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Iraq’s Kurdish regions may end up under Turkish rule

Kurds may be about to vote to forfeit their autonomous status in Iraq only to join Turkey under military rule.

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Turkey’s President Recep Tayyip Erdogan has promised heavy sanctions against parts of northern Iraq, should Kurdish secessionists go through with their threat to hold a referendum for “independence” in two days time.

With leaders of the separatist movement declaring that they will proceed with the referendum in spite of the US, Russia, Turkey, Iran and Iraq all opposing such a move, Turkey is already working on the details of its contingency plan.

Historically, Turkey’s relations with Iraqi Kurdish groups has been better than its relations with those in Syria, as the latter are openly aligned with the PKK, a Turkish based group classified by most countries as a terrorist organisation. In spite of this, Turkey is steadfastly opposed to Kurdish separatism in all areas, including in Iraq.

The Iraqi Kurds stand in defiance of the international community in holding their referendum which non-Kurds in the area are set to boycott. Turkey’s National Security Council has held meetings in order to develop a response that based on the language used in the Turkish press and by Turkish officials, implies a stronger response than mere economic sanctions or even economic boycott.

One of Turkey’s deputy Prime Ministers, Bekir Bozdag offered the following statement on the situation,

“We have discussed all options in the event of the referendum taking place and if it doesn’t. Turkey takes this matter seriously and will act to protect its national security interests”.

This is similar language to that which Turkey used prior to commencing operation Euphrates Shield and also Turkey’s less talked about military intervention in northern Iraq.

While both Euphrates Shield and Turkish involvement in the Iraqi conflict were opposed by Damscus and Baghdad, the issue of Turkey intervening in a Kurdish separation zone presents more dubious legal realities.

While any country’s intervention in the borders of another state must be done with the consent of the state which is being entered or else be authorised by the United Nations, if the Kurds vote for separation, the area could become a partial no-man’s-land, albeit on legal Iraqi territory, thus making the matter instantly turn from an area of black-and-white to one of grey.

Turkey could then make the argument that a renegade entity which legitimately threatens regional security is operating on Iraq soil and invoke the Caroline Test in order to legally justify a military presence.

Iraq would be caught between a rock and a hard place were such a thing to happen. On the one hand, Iraq does not want to see its territorial integrity threatened by Kurdish militants and does not need to fight another armed conflict on yet another front.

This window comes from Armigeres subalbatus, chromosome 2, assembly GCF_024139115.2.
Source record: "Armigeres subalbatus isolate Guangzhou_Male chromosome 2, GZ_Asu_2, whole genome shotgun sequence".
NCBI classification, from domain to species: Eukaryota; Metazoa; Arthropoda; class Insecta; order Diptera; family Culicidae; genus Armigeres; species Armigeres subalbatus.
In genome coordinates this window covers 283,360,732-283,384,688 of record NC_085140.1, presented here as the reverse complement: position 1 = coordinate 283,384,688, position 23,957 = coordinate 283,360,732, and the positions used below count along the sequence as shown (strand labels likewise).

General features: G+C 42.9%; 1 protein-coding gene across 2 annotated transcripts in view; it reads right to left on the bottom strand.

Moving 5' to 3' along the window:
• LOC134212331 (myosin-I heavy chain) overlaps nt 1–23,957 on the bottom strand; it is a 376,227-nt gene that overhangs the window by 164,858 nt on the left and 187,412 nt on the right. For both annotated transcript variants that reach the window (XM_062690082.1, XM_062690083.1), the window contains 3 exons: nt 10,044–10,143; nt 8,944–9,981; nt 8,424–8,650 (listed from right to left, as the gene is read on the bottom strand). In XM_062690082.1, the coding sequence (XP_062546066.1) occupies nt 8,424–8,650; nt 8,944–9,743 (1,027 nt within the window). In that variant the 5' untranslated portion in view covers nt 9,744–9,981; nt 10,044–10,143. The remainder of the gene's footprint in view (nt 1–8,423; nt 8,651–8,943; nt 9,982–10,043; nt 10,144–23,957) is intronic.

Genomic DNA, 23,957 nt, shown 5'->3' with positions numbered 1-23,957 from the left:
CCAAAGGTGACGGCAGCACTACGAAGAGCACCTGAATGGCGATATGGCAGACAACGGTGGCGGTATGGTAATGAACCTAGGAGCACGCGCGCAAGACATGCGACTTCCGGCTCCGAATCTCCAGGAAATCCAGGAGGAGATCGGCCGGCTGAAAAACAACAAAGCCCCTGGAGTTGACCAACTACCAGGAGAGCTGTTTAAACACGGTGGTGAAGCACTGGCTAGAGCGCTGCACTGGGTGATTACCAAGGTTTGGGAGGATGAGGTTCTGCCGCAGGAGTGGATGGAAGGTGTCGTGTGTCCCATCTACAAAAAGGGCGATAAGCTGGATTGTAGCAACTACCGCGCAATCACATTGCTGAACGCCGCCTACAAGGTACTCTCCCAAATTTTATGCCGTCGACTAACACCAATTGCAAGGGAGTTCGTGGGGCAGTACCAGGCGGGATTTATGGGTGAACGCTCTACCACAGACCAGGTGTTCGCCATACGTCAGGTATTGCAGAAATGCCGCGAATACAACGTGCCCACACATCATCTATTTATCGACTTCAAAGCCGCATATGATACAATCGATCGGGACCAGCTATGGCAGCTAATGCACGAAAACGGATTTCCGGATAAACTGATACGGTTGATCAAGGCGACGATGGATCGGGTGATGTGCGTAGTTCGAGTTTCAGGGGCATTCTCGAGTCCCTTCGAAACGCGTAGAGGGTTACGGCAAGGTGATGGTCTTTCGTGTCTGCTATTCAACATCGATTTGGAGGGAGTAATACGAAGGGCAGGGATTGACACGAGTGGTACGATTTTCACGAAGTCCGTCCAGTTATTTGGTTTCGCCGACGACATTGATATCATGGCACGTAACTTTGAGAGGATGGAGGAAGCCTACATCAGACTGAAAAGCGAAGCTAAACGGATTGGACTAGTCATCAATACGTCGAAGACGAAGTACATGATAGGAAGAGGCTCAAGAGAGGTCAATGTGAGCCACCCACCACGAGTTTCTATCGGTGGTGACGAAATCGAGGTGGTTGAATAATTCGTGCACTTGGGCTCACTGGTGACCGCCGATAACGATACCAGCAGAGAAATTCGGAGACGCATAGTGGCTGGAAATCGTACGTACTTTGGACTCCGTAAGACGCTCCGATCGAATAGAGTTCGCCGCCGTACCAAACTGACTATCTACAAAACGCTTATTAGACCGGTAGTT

On the other hand, Iraq has already expressed its anger over previous Turkish incursions into Iraqi territory and a further incursion would likely not be popular in Baghdad, even given the different circumstance. In the longer term, if the Turkish presence became semi-permanent, Iraq would still have effectively lost an oil rich part of its legal territory, thus making Iraq a country that has been the victim of poor fortune more than just about any other over the last 30 years.

In reality though, if nothing and no one prevented Turkey from going into Syria and Iraq previously, without a legal mandate, surely nothing is going to prevent Turkey from going into a would be Kurdish entity in Iraq. This intervention could be legally justified as an uncontrollable Kurdish entity on Turkey’s border does post genuine concerns not just for Turkish security, but also for the security of Iran, Iraq and Syria. Each of these countries have Kurdish populations, among which, are secessionists. While political differences exist between various Kurdish factions from state to state, it is not hard to extrapolate a domino effect based on a blood and soil nationalism which trumps pre-existing party political differences.

As for the wider international reaction, one only needs to remember that in 1974 when Turkey illegally invaded Cyprus, none of the major powers did anything to stop this. While the invasion of Cyprus was and remains totally unjustified, such a move against Kurdish forces is again, far from black-and-white. The key point here is that if no one stopped the invasion of Cyprus and today no country does anything meaningful to end the Turkish occupation of Cyprus, who is going to do so in respect of self-proclaimed Kurdish regions of Iraq? The short answer is: no one. Furthermore, while nuclear Israel is the only nation in the region and the wider world in favour of Kurdish “independence”, Turkey has historically been and remains one of the few countries in the region that isn’t subject to regular Israel treats, invasions and bullying. Indeed, throughout most of the 20th century, Tel Aviv and Ankara had good relations. This dynamic will simply not change over the Kurdish issue.

Beyond all of this, there is also a farcical nature to the Kurdish adventurism in Iraq. After years of legal autonomy in Iraq both under both the Ba’ath Party and under more recent post-2003 governments, Kurds in Iraq may find themselves going backwards in this respect.

If they pull the trigger on “independence”, Turkey might well send in the tanks, drones and troops and occupy that portion of Iraq.

In this sense, the Kurds in Iraq may be unconsciously voting to forfeit their autonomous status in Iraq, only to join Turkey as a land under military rule. It is both ironic and surreal.

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samo war
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samo war

kurdistan is mosad ?

Have a cigar!
Guest
Have a cigar!

If it destroys Assad’s cannon the it is not Syria’s TOW missile. Besides, Syrian Arab Army does not using TOW missiles.
And you samo war, you are full of crap.

Gio Con
Guest
Gio Con